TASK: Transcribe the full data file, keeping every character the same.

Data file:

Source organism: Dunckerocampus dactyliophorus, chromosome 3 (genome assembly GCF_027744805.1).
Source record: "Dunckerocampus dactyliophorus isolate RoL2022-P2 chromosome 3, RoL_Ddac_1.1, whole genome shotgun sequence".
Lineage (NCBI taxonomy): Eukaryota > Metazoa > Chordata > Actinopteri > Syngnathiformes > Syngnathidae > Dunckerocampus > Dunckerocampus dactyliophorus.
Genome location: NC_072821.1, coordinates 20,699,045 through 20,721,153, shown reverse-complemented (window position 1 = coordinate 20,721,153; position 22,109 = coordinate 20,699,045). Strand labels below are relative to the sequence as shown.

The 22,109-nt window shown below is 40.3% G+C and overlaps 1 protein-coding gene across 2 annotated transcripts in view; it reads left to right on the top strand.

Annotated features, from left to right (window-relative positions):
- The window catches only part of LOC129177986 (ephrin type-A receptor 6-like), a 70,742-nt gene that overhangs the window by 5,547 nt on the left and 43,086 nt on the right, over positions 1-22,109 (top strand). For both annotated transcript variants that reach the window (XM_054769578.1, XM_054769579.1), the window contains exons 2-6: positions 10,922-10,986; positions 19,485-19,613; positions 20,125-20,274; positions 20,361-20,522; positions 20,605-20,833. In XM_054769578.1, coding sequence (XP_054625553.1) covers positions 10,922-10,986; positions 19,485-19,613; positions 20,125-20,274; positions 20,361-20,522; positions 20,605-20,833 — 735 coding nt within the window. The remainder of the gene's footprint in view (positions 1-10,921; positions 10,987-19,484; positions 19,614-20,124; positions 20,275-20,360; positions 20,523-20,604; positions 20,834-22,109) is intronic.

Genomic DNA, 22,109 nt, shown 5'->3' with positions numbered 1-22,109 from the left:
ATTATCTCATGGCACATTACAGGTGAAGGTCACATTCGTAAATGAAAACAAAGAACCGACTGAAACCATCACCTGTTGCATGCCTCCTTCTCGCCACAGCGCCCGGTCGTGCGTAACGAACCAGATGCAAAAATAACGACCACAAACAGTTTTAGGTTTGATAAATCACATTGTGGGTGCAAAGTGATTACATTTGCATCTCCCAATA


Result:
Source organism: Dunckerocampus dactyliophorus, chromosome 3 (genome assembly GCF_027744805.1).
Source record: "Dunckerocampus dactyliophorus isolate RoL2022-P2 chromosome 3, RoL_Ddac_1.1, whole genome shotgun sequence".
Lineage (NCBI taxonomy): Eukaryota > Metazoa > Chordata > Actinopteri > Syngnathiformes > Syngnathidae > Dunckerocampus > Dunckerocampus dactyliophorus.
Genome location: NC_072821.1, coordinates 20,699,045 through 20,721,153, shown reverse-complemented (window position 1 = coordinate 20,721,153; position 22,109 = coordinate 20,699,045). Strand labels below are relative to the sequence as shown.

The 22,109-nt window shown below is 40.3% G+C and overlaps 1 protein-coding gene across 2 annotated transcripts in view; it reads left to right on the top strand.

Annotated features, from left to right (window-relative positions):
- The window catches only part of LOC129177986 (ephrin type-A receptor 6-like), a 70,742-nt gene that overhangs the window by 5,547 nt on the left and 43,086 nt on the right, over positions 1-22,109 (top strand). For both annotated transcript variants that reach the window (XM_054769578.1, XM_054769579.1), the window contains exons 2-6: positions 10,922-10,986; positions 19,485-19,613; positions 20,125-20,274; positions 20,361-20,522; positions 20,605-20,833. In XM_054769578.1, coding sequence (XP_054625553.1) covers positions 10,922-10,986; positions 19,485-19,613; positions 20,125-20,274; positions 20,361-20,522; positions 20,605-20,833 — 735 coding nt within the window. The remainder of the gene's footprint in view (positions 1-10,921; positions 10,987-19,484; positions 19,614-20,124; positions 20,275-20,360; positions 20,523-20,604; positions 20,834-22,109) is intronic.

Genomic DNA, 22,109 nt, shown 5'->3' with positions numbered 1-22,109 from the left:
ATTATCTCATGGCACATTACAGGTGAAGGTCACATTCGTAAATGAAAACAAAGAACCGACTGAAACCATCACCTGTTGCATGCCTCCTTCTCGCCACAGCGCCCGGTCGTGCGTAACGAACCAGATGCAAAAATAACGACCACAAACAGTTTTAGGTTTGATAAATCACATTGTGGGTGCAAAGTGATTACATTTGCATCTCCCAATA